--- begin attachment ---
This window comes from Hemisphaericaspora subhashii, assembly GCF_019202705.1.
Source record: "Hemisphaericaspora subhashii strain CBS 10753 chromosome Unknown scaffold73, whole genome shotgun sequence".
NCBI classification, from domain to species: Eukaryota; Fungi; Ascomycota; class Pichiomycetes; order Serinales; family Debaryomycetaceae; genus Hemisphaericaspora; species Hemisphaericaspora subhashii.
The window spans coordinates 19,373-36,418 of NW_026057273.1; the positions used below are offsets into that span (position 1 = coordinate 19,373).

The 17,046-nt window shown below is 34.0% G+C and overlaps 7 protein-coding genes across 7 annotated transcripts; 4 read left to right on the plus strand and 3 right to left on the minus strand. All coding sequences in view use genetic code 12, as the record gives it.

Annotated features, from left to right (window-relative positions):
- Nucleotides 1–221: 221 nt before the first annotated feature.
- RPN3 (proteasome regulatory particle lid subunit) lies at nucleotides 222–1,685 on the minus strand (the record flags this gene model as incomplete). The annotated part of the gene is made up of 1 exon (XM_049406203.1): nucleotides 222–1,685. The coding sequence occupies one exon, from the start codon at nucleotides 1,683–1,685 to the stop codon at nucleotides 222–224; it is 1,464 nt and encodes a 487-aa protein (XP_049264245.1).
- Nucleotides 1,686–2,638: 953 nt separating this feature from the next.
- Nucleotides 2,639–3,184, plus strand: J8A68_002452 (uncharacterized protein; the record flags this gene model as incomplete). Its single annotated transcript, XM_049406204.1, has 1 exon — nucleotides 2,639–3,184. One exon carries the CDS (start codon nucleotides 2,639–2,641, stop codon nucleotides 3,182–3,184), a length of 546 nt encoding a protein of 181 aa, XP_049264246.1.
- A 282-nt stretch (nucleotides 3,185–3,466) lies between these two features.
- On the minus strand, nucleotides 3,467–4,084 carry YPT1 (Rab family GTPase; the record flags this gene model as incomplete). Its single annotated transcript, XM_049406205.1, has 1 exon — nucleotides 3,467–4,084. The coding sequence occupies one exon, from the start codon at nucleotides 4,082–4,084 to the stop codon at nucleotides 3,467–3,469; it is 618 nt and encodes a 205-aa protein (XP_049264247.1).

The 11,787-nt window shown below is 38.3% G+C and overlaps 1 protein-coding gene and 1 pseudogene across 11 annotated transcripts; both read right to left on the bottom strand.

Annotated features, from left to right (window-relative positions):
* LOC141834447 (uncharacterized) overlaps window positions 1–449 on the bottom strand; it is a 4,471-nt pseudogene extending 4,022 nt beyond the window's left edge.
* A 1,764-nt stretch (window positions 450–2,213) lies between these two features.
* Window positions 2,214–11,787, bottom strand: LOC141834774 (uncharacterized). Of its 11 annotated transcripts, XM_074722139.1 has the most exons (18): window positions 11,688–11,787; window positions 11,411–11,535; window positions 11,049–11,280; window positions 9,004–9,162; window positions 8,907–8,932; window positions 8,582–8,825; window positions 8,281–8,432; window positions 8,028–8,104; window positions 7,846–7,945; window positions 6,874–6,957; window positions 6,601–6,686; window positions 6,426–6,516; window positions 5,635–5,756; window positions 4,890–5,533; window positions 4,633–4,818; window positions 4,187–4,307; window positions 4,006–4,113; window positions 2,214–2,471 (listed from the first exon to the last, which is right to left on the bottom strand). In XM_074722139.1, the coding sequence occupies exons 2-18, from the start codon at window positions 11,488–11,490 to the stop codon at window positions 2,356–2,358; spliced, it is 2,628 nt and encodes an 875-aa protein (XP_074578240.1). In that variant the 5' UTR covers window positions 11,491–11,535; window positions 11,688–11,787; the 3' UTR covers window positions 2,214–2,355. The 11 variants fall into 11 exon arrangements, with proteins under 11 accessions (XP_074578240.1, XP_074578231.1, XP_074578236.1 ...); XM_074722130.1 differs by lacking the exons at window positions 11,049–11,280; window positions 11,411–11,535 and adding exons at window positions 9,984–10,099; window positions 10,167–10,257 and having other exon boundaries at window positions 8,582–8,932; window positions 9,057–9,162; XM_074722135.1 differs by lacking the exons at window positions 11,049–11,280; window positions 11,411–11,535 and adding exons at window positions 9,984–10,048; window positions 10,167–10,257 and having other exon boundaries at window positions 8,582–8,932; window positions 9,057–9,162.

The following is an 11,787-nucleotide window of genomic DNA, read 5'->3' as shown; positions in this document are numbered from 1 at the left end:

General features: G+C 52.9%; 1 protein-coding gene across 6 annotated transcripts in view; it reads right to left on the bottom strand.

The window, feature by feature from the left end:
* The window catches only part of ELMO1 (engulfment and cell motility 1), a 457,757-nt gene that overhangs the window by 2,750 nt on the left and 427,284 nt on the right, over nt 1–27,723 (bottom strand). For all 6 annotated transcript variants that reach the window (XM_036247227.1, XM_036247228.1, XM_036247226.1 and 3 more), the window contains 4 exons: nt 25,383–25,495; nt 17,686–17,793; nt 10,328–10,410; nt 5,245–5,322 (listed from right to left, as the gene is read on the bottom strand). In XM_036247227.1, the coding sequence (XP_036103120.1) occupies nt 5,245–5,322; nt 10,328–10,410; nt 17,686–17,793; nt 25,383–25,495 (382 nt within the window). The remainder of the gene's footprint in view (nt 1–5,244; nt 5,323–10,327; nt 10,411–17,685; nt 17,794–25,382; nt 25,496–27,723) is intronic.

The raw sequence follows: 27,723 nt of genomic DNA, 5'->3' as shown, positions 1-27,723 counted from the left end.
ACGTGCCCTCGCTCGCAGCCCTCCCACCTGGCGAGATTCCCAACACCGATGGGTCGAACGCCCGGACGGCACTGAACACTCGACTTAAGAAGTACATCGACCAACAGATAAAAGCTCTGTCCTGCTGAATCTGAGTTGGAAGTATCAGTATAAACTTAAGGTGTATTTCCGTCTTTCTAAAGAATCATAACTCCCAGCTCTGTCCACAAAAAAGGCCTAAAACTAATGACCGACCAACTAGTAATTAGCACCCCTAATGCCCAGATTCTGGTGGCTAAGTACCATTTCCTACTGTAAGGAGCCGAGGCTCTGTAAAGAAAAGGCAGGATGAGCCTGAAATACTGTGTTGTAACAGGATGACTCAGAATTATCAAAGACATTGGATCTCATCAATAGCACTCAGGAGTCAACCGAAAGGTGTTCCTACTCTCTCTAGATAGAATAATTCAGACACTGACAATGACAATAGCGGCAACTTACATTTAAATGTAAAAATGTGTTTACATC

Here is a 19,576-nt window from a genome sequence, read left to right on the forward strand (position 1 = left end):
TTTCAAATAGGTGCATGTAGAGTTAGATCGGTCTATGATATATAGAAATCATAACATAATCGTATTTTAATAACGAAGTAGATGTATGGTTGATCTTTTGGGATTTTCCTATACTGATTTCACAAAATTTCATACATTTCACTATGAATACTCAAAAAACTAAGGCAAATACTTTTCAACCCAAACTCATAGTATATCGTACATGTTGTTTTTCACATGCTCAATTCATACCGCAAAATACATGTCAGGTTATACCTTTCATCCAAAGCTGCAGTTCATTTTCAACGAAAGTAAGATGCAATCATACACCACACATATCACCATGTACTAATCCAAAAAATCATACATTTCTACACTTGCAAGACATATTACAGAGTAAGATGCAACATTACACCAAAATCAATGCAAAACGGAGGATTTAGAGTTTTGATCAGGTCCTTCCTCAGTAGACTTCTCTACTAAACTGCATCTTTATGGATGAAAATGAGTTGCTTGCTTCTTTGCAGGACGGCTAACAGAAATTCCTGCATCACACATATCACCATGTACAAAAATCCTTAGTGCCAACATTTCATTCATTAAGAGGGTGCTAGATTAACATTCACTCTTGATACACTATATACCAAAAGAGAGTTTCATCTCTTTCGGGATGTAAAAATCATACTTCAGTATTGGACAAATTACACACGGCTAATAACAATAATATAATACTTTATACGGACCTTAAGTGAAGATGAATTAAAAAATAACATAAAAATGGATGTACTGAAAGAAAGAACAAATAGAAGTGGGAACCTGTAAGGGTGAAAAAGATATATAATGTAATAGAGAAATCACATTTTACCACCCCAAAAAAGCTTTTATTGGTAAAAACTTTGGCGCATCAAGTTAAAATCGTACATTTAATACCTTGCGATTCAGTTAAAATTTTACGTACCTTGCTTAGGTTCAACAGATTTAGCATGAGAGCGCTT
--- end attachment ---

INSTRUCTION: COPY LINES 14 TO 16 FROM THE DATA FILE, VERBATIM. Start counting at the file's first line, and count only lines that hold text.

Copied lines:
Annotated features, from left to right (window-relative positions):
* LOC141834447 (uncharacterized) overlaps window positions 1–449 on the bottom strand; it is a 4,471-nt pseudogene extending 4,022 nt beyond the window's left edge.
* A 1,764-nt stretch (window positions 450–2,213) lies between these two features.